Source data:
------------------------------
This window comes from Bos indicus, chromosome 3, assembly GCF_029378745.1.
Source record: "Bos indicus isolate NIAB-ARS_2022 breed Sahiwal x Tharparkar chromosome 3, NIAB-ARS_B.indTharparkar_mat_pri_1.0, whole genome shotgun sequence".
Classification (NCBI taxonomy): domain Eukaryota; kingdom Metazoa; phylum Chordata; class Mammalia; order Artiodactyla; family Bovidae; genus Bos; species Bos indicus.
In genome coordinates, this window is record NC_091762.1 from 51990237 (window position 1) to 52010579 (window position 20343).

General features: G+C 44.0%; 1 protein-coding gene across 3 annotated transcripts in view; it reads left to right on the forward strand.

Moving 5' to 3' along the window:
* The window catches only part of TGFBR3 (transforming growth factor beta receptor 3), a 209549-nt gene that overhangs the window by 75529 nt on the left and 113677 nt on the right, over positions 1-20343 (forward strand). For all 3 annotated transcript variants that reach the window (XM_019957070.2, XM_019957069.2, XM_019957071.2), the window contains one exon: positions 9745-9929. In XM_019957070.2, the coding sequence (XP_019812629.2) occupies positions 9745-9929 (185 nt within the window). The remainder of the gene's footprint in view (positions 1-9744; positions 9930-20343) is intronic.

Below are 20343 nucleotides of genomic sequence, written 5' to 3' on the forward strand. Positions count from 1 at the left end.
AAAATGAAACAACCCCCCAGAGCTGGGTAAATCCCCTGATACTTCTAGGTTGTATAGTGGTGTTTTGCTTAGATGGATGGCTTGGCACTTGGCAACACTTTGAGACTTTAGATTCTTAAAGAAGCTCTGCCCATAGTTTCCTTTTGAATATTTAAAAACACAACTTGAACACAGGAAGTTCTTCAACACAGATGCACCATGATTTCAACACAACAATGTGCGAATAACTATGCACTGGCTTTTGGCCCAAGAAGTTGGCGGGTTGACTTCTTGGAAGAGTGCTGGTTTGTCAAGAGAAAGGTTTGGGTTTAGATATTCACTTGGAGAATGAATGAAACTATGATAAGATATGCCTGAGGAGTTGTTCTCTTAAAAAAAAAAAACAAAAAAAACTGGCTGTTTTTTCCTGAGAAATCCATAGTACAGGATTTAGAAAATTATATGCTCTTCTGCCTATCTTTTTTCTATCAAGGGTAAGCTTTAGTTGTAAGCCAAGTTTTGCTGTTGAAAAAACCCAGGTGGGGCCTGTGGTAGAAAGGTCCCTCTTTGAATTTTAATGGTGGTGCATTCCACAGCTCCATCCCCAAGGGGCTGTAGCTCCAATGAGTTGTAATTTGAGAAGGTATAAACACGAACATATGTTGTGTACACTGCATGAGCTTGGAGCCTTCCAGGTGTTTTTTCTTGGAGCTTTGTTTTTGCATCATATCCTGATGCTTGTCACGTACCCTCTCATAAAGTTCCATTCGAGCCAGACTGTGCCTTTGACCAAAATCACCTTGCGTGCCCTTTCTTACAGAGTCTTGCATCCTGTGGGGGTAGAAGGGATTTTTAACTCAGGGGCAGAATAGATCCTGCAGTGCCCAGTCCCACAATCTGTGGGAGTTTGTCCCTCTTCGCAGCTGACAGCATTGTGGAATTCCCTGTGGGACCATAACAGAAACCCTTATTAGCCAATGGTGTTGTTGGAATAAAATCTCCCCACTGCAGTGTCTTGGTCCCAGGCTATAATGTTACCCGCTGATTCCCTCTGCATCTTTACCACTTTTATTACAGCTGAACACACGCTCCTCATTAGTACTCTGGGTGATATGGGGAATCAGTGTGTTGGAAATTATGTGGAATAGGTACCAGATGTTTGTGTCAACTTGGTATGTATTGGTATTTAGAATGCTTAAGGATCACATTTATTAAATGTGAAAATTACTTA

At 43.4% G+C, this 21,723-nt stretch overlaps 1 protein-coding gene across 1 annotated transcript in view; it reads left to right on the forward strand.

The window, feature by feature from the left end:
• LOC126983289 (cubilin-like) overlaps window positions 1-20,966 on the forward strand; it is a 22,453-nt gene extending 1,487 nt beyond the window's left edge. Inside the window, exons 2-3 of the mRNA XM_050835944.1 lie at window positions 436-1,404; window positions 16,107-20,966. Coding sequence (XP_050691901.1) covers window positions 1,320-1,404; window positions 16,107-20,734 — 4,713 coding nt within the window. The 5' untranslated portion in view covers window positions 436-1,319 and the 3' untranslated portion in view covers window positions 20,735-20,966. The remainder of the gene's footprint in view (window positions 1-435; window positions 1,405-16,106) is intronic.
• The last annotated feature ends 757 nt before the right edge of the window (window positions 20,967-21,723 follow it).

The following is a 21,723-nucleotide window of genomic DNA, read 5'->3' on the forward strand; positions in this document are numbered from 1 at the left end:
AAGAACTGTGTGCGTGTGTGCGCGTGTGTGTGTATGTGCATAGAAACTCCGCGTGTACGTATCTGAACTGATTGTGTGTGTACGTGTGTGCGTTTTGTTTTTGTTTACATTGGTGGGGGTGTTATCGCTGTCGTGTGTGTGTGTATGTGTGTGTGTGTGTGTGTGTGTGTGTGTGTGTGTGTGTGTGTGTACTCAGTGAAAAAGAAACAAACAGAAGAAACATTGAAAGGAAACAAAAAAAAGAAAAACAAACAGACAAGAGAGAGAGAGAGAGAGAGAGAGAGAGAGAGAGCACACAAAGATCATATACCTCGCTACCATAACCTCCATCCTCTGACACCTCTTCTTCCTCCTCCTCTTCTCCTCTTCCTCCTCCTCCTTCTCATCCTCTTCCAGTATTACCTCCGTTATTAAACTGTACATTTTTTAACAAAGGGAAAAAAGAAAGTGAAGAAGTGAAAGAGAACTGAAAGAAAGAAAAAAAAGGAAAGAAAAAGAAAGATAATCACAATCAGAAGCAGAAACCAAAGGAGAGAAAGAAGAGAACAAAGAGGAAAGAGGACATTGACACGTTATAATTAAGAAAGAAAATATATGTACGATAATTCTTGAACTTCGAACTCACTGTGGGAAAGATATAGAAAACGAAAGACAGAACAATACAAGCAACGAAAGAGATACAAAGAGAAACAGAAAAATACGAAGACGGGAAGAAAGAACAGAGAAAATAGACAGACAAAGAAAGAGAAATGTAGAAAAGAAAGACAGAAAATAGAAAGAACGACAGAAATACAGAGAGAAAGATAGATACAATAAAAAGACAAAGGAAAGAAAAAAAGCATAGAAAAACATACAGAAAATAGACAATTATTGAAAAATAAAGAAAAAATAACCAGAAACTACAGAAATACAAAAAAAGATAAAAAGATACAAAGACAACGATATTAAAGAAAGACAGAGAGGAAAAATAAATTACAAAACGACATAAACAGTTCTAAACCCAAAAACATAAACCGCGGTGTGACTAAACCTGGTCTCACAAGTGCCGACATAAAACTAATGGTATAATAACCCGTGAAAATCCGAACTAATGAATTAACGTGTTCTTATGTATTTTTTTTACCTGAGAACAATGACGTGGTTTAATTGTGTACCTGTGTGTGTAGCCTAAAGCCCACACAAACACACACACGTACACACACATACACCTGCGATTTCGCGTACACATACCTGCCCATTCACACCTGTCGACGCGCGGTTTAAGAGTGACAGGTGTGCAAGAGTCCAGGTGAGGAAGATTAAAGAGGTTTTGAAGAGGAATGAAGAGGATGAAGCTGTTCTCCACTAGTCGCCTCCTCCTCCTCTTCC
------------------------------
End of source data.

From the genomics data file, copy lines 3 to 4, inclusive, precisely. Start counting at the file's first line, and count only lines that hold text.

Classification (NCBI taxonomy): domain Eukaryota; kingdom Metazoa; phylum Chordata; class Mammalia; order Artiodactyla; family Bovidae; genus Bos; species Bos indicus.
In genome coordinates, this window is record NC_091762.1 from 51990237 (window position 1) to 52010579 (window position 20343).